Biggest Leverage Buyout Goes Bust With Energy Future’s Big Bankruptcy

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Once known as TXU Corp., Energy Future Holdings Corp., filed for Chapter 11 bankruptcy protection in Delaware today as it looks to restructure and rework a debt load that now exceeds $40 billions. With the Plains States pushing domestic natural gas production to worldwide leader status in the last years, the private-equity owners of Energy Future grossly erred on what direction natural gas prices would head and will now deal with the misguided investment and expectations of higher prices.

Quick restructuring?

The Dallas-based energy concern has an ambitious plan for restructuring that has been agreed with numerous creditors in the hopes of emerging from court within 11 months’ time. In a nutshell perhaps too simplistic, bondholders’ at one unit would control Energy Future’s regulated power-delivery business, while lenders would control the company’s unregulated subsidiary. While many are sold on the idea, it would be nothing short of miraculous if lawsuits weren’t filed by other lenders.

As the 8th largest bankruptcy case in U.S. history hiccups are to be expected as bankers, lawyers and turnaround specialists look to take in enormous fees. Delay’s in the proceedings will simply line the pockets of those hired to implement whatever course is dictated to company in court. Employees and customers are expected to be reasonably unaffected by the case and the lights are expected to remain on for the 1.5 million residential customers that Energy Future serves. Texas is a “highly competitive market” according to the retail manager of Energy Future and the company has seen 400,000 customers leave since 2008 when it serviced 1.9 million households.

Winners and losers

The company has a fair amount of cash on hand and will also have $11 billion in bankruptcy loans to pay its employees and keep plants operating. The real losers in the deal are the firms that were involved in the buyout. TXU was taken private in 2007 for $32 billion as well as $13 billion in assumed debt. TPG, Goldman Sachs Group Inc (NYSE:GS), and KKR & Co. L.P. (NYSE:KKR), were the big players in the buyout and have already written down the $8 billion they collectively invested in the company and on rising gas prices.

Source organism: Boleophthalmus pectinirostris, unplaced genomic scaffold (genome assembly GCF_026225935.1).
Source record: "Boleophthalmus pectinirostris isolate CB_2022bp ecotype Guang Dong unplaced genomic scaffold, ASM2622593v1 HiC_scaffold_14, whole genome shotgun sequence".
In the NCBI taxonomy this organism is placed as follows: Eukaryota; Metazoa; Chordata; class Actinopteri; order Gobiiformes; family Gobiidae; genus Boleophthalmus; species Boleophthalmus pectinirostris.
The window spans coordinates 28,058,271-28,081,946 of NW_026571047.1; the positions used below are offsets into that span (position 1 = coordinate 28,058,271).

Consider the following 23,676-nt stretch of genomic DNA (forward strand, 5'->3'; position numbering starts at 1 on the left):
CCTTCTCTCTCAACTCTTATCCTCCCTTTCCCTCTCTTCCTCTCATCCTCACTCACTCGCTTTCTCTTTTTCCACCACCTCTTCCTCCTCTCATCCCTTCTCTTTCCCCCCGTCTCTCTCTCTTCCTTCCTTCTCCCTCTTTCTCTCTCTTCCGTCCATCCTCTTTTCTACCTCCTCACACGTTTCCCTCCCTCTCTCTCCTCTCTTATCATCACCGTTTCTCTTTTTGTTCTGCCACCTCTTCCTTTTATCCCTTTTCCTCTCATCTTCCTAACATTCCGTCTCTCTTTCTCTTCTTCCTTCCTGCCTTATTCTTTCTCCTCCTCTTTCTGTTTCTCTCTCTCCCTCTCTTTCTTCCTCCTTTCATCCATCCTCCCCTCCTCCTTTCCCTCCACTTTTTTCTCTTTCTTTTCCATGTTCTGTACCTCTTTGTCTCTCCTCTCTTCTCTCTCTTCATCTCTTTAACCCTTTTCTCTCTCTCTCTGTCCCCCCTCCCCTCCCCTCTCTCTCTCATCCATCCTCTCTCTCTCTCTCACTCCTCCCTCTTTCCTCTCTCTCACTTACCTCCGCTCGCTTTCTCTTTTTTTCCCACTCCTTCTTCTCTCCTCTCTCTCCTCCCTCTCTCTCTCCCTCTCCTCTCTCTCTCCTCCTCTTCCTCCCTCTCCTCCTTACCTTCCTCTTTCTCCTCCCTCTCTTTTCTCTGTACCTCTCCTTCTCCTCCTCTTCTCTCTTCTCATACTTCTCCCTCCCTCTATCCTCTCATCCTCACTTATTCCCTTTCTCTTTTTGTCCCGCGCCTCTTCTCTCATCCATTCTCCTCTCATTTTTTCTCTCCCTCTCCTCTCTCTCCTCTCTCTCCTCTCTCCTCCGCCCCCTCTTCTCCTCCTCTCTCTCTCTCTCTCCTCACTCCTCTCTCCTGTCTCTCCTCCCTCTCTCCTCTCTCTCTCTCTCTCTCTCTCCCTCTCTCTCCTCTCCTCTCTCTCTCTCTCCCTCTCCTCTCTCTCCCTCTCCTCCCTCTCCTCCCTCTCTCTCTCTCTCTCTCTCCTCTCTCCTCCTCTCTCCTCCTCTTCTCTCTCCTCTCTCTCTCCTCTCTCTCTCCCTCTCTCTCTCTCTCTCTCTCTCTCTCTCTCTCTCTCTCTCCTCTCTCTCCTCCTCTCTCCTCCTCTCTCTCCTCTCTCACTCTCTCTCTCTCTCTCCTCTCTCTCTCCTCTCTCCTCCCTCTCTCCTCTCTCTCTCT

On the other side, if gas prices begin to rise and the restructuring goes smoothly Apollo Global Management LLC (NYSE:APO) and The Blackstone Group L.P. (NYSE:BX)’s credit arm Capital Partners, could see a tidy profit from the discounted debt they have been acquiring.

Today’s announcement wasn’t a complete shock for many analysts and those in the know. The company has unsustainably been begging for debt deadline extensions for years in the hopes that natural gas prices rise again, that hasn’t happened. The deal with creditors that the company has apparently reached was done in the last weeks with a marathon session last night at the law offices of Kirkland & Ellis LLP in New York.

U.S. Bankruptcy Judge Christoper Sontchi is expected to rule on the case, and earlier today was asked by a representative for some bondholders to move the case from Wilmington, DE to Texas in “the interests of justice” and “convenience of the parties.” Energy Future is looking to stay in Delaware citing the fact that is where it is incorporated and the case focuses on its balance sheet.

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